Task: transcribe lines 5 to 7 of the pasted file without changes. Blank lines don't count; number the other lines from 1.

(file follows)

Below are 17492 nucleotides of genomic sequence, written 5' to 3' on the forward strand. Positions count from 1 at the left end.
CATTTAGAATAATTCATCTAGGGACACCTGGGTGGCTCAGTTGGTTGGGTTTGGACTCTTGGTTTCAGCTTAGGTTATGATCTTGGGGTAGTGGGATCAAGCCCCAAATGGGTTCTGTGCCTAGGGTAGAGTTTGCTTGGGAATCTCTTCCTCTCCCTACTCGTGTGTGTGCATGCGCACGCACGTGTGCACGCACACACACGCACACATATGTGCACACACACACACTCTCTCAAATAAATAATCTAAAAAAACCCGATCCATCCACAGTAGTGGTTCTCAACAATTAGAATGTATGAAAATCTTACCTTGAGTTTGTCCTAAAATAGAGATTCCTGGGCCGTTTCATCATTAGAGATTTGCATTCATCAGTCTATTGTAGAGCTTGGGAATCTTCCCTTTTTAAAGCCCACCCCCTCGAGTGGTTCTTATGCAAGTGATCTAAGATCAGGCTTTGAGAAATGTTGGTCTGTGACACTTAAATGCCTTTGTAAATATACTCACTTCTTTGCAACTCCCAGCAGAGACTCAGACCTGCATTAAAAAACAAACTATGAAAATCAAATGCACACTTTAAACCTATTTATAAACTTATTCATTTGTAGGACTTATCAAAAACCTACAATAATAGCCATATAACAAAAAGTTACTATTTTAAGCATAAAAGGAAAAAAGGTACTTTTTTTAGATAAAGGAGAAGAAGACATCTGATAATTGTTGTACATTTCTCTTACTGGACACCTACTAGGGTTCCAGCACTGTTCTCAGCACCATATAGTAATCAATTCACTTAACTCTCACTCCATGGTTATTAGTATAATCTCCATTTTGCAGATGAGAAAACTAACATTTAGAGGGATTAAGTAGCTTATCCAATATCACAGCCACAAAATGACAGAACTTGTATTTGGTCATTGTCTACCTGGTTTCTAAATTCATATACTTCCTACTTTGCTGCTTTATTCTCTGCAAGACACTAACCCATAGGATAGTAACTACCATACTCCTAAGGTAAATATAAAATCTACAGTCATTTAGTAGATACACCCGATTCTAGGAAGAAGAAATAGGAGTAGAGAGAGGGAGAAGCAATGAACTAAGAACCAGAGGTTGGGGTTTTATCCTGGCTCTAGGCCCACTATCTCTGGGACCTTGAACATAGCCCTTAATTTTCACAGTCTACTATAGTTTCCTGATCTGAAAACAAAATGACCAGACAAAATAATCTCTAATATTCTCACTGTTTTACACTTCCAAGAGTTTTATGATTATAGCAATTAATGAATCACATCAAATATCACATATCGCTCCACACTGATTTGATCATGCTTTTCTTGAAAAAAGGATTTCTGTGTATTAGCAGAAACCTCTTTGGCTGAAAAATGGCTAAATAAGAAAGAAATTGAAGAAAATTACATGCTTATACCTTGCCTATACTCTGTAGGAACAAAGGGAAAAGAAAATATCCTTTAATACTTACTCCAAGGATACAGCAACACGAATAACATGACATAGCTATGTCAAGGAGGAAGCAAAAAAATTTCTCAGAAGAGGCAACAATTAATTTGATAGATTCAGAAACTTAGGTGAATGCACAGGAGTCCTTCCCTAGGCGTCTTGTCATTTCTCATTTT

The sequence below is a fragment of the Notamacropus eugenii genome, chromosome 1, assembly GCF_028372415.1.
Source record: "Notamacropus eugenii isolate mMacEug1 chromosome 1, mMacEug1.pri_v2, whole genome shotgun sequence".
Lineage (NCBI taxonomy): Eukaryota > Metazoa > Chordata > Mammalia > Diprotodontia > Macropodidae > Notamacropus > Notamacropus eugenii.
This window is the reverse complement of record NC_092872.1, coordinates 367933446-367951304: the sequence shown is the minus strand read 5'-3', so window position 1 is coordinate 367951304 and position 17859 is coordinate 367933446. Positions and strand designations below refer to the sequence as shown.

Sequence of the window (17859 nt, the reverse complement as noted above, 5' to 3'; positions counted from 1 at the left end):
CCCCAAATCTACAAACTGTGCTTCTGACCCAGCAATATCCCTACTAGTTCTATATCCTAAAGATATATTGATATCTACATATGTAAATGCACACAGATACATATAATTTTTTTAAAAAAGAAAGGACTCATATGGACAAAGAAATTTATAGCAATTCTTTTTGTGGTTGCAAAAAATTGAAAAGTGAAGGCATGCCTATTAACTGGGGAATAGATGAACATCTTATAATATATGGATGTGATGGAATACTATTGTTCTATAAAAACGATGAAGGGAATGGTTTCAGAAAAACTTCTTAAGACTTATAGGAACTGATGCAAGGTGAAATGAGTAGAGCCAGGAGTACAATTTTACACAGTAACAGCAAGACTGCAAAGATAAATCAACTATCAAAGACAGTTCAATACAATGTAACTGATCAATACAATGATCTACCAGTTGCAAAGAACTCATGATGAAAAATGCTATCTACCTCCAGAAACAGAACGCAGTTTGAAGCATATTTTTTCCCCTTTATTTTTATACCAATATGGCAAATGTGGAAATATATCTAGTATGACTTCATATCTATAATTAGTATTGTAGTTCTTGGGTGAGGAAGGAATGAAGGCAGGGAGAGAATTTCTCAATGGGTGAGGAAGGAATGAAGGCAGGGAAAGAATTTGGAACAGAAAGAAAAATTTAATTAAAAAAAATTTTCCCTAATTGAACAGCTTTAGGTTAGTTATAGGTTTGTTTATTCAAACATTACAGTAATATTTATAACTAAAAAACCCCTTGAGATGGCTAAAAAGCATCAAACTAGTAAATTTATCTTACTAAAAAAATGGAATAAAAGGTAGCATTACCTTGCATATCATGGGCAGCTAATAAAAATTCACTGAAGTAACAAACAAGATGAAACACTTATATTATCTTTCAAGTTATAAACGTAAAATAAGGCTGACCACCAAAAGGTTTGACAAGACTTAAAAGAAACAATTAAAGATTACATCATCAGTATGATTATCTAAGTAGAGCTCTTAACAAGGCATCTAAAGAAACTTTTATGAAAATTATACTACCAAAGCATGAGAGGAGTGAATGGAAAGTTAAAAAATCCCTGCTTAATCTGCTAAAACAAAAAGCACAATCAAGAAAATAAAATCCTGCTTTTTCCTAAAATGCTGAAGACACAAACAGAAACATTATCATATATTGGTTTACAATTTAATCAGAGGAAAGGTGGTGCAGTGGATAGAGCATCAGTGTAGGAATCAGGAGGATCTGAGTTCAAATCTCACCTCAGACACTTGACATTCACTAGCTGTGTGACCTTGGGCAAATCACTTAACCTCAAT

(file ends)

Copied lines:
Lineage (NCBI taxonomy): Eukaryota > Metazoa > Chordata > Mammalia > Diprotodontia > Macropodidae > Notamacropus > Notamacropus eugenii.
This window is the reverse complement of record NC_092872.1, coordinates 367933446-367951304: the sequence shown is the minus strand read 5'-3', so window position 1 is coordinate 367951304 and position 17859 is coordinate 367933446. Positions and strand designations below refer to the sequence as shown.

Sequence of the window (17859 nt, the reverse complement as noted above, 5' to 3'; positions counted from 1 at the left end):